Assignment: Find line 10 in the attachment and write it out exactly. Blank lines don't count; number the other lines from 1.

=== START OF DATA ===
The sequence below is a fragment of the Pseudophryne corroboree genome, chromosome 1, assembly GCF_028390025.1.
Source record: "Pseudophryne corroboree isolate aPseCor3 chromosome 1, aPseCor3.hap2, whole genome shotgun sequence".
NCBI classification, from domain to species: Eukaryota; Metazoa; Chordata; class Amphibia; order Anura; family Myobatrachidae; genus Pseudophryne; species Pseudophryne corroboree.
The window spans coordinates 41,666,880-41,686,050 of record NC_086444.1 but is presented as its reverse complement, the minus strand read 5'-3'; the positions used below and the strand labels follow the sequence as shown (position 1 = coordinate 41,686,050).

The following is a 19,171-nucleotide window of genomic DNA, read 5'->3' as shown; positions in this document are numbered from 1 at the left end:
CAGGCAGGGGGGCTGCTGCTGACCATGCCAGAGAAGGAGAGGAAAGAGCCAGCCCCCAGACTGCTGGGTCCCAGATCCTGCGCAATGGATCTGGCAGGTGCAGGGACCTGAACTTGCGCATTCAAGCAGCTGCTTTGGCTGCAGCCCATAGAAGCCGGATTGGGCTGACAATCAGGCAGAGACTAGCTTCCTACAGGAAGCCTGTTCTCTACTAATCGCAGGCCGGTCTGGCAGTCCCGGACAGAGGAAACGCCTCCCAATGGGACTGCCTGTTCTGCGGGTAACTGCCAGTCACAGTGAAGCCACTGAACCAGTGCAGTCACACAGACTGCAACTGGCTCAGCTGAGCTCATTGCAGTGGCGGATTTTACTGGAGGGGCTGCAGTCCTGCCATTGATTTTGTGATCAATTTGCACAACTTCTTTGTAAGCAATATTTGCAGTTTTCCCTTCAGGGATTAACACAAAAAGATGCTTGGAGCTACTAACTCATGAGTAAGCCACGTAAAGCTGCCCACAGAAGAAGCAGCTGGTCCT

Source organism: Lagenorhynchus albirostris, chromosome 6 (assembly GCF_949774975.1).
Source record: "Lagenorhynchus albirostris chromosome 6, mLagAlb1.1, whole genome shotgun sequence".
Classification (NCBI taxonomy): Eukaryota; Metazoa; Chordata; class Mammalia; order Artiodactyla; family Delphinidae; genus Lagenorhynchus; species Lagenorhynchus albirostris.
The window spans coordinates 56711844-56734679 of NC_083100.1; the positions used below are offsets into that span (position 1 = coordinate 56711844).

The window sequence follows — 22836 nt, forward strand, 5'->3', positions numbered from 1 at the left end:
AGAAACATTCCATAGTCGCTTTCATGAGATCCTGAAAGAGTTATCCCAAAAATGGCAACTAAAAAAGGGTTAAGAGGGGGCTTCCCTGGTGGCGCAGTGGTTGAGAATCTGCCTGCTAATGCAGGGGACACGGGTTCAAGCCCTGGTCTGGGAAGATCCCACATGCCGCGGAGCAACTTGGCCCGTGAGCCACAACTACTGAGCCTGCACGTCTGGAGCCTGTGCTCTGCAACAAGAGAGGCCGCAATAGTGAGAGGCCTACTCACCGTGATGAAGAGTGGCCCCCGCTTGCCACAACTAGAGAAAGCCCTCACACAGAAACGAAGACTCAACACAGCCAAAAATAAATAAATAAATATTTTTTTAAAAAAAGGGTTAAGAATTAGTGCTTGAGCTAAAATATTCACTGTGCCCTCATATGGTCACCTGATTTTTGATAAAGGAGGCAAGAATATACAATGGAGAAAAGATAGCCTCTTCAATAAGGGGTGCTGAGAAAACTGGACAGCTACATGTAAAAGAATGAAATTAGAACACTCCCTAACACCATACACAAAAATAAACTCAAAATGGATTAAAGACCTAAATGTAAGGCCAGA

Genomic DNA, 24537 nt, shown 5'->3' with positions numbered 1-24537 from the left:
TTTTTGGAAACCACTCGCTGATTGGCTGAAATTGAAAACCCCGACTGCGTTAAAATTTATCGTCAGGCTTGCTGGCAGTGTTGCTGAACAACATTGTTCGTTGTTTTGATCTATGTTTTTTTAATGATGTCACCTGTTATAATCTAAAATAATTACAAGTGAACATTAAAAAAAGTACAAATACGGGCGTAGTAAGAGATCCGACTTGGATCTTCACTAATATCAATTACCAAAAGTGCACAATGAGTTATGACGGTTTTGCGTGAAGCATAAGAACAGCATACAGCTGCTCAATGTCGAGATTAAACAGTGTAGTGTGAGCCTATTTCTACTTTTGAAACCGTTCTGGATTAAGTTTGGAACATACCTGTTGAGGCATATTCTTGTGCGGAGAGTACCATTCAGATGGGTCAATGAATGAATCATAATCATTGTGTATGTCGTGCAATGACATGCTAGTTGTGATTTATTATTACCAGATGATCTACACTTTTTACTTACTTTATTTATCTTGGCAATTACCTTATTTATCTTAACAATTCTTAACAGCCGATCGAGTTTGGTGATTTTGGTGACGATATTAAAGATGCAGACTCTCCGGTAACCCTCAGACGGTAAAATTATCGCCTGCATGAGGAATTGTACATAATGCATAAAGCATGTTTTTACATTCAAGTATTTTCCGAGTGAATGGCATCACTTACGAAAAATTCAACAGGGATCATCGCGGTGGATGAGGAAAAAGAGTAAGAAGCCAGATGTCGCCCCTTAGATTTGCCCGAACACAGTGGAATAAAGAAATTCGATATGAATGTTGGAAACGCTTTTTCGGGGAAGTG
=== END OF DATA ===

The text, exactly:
The window spans coordinates 56711844-56734679 of NC_083100.1; the positions used below are offsets into that span (position 1 = coordinate 56711844).